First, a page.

Every now and then I find that I am battling permission issues in the unix environment and it usually turns out to be the permissions that are set on the directory or file. Unix has an interesting way of handling permissions. If you do a list command “ls -l” you will see a box of information on the left that looks like:
———- (10 dashes) If you see this, the file has NO rights (pretty rare).
The first position you will commonly see a “d” or “l”, the “d” is for directory, and “l” is for a link.
Position 2 to 4 are the owner permissions “rwx”, where “r” is read, “w” is write, “x” is execute
Position 5 to 7 are the group permissions “rwx”, where “r” is read, “w” is write, “x” is execute
Position 8 to 10 are the world permissions “rwx”, where “r” is read, “w” is write, “x” is execute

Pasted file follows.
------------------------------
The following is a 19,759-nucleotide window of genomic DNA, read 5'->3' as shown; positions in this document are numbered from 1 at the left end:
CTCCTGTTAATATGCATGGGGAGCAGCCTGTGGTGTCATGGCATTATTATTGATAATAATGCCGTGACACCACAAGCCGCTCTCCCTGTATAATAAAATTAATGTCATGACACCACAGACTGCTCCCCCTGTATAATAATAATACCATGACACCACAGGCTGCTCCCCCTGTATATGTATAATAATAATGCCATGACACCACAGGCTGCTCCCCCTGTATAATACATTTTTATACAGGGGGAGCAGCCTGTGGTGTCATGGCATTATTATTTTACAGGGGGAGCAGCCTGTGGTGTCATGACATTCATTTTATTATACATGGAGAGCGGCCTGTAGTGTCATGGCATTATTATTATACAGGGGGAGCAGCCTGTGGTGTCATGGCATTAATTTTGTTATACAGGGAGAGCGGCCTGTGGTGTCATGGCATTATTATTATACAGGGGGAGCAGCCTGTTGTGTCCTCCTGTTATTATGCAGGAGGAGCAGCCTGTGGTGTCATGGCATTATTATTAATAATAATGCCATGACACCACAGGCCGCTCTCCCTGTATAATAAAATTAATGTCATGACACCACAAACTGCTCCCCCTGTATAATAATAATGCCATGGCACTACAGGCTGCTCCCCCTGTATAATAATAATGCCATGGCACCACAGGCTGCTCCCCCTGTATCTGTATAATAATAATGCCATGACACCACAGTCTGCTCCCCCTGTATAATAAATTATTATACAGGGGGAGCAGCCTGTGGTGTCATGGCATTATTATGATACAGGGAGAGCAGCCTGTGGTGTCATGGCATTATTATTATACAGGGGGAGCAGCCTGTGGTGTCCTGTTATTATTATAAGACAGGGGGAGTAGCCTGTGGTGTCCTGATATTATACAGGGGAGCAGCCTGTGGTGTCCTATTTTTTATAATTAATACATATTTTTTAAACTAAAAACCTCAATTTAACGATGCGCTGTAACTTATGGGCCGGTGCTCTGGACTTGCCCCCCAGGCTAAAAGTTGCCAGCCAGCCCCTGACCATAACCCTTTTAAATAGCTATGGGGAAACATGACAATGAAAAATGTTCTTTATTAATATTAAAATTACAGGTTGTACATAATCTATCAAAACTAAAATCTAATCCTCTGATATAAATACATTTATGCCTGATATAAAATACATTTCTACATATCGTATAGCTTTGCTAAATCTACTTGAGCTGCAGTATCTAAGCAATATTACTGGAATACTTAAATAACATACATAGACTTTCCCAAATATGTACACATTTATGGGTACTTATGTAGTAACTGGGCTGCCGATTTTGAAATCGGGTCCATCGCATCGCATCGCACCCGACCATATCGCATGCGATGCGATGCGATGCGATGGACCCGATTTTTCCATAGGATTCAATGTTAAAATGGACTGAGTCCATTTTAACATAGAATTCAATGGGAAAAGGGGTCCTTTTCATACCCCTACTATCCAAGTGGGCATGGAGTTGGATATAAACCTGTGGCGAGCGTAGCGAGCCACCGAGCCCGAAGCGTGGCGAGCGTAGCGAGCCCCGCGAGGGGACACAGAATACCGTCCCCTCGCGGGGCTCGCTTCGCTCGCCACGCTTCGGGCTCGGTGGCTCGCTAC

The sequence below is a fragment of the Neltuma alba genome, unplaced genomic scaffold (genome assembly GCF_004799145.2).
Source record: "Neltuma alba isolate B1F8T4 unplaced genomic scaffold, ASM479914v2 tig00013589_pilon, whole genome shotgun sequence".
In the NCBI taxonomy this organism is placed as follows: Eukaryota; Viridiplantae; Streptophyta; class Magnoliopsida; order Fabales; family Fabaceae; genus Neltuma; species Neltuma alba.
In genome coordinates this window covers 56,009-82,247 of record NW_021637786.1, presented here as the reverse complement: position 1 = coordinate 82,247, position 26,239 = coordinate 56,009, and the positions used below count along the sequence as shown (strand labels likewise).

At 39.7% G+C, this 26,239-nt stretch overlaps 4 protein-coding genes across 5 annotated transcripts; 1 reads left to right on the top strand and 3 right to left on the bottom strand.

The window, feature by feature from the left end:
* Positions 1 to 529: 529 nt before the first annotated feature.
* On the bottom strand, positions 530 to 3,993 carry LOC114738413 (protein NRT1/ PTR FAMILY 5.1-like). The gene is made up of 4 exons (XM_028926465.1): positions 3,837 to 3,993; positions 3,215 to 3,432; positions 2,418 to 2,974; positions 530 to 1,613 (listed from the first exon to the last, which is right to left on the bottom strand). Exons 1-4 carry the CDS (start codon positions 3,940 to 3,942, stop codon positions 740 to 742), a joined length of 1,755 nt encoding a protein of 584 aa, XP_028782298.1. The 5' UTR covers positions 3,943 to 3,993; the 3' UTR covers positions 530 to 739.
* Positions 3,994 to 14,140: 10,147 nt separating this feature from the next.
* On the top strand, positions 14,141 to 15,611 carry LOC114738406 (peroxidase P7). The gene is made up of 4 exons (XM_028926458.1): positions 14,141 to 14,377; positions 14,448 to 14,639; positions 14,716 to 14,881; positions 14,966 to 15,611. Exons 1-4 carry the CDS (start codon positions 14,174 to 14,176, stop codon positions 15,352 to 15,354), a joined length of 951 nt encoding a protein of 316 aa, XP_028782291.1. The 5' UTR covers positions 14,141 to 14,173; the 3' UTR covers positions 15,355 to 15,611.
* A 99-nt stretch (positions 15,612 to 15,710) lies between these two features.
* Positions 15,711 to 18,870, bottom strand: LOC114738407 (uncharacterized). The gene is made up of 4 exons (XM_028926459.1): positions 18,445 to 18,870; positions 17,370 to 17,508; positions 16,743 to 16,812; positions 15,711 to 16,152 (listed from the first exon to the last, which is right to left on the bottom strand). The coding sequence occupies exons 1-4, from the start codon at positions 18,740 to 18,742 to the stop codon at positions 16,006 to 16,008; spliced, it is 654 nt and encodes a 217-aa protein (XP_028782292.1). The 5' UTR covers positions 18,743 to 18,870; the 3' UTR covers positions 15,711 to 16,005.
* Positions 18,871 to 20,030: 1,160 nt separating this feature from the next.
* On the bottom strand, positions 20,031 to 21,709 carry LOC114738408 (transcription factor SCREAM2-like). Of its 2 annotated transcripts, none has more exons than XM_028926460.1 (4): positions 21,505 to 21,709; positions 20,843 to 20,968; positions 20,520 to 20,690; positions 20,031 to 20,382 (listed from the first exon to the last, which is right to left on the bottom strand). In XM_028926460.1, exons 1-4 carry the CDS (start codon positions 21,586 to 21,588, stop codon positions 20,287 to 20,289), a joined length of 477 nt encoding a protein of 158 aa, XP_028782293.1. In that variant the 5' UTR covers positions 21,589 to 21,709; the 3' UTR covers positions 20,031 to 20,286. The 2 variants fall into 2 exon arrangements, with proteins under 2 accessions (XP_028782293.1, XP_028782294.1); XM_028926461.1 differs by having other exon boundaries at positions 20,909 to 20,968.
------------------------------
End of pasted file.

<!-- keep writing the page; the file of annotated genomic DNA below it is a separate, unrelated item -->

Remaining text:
You can change the permissions using the command: “chmod”
To grant the read permission you give a value of 4, write permission is 2, and execute is 1. So if you want to grant read+write, you would do 4+2 = 6. And when you issue the chmod you give it a number for each permission (owner, group and world), so if you wanted to give the owner, group and world read and write access to a file you would issue the command:
chmod 666 filenametochangepermissionsto
Another useful function is the chown function, which changes the owner and/or group permission.
chown user:group filenametochangeownershipto
chown -R user:group directorytochangeownershiptorecursivelyto